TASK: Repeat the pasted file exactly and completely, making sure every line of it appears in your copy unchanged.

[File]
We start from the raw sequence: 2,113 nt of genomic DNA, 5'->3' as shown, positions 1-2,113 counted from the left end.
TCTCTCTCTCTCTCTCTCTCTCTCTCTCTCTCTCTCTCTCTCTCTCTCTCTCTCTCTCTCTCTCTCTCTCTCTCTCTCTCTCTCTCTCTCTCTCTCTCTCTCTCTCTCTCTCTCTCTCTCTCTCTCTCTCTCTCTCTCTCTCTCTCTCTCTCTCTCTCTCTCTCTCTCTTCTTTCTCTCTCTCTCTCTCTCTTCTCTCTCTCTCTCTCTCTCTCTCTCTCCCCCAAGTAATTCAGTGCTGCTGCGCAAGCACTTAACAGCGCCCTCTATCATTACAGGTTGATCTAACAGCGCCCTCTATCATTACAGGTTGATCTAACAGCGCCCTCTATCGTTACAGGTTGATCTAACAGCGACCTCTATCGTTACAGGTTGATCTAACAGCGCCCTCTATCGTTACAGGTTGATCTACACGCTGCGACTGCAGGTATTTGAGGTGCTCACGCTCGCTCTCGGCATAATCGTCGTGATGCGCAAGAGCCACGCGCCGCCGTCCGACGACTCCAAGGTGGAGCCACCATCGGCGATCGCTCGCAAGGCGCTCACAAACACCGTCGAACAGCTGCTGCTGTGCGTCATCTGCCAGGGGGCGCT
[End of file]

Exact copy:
We start from the raw sequence: 2,113 nt of genomic DNA, 5'->3' as shown, positions 1-2,113 counted from the left end.
TCTCTCTCTCTCTCTCTCTCTCTCTCTCTCTCTCTCTCTCTCTCTCTCTCTCTCTCTCTCTCTCTCTCTCTCTCTCTCTCTCTCTCTCTCTCTCTCTCTCTCTCTCTCTCTCTCTCTCTCTCTCTCTCTCTCTCTCTCTCTCTCTCTCTCTCTCTCTCTCTCTCTCTCTTCTTTCTCTCTCTCTCTCTCTCTTCTCTCTCTCTCTCTCTCTCTCTCTCTCCCCCAAGTAATTCAGTGCTGCTGCGCAAGCACTTAACAGCGCCCTCTATCATTACAGGTTGATCTAACAGCGCCCTCTATCATTACAGGTTGATCTAACAGCGCCCTCTATCGTTACAGGTTGATCTAACAGCGACCTCTATCGTTACAGGTTGATCTAACAGCGCCCTCTATCGTTACAGGTTGATCTACACGCTGCGACTGCAGGTATTTGAGGTGCTCACGCTCGCTCTCGGCATAATCGTCGTGATGCGCAAGAGCCACGCGCCGCCGTCCGACGACTCCAAGGTGGAGCCACCATCGGCGATCGCTCGCAAGGCGCTCACAAACACCGTCGAACAGCTGCTGCTGTGCGTCATCTGCCAGGGGGCGCT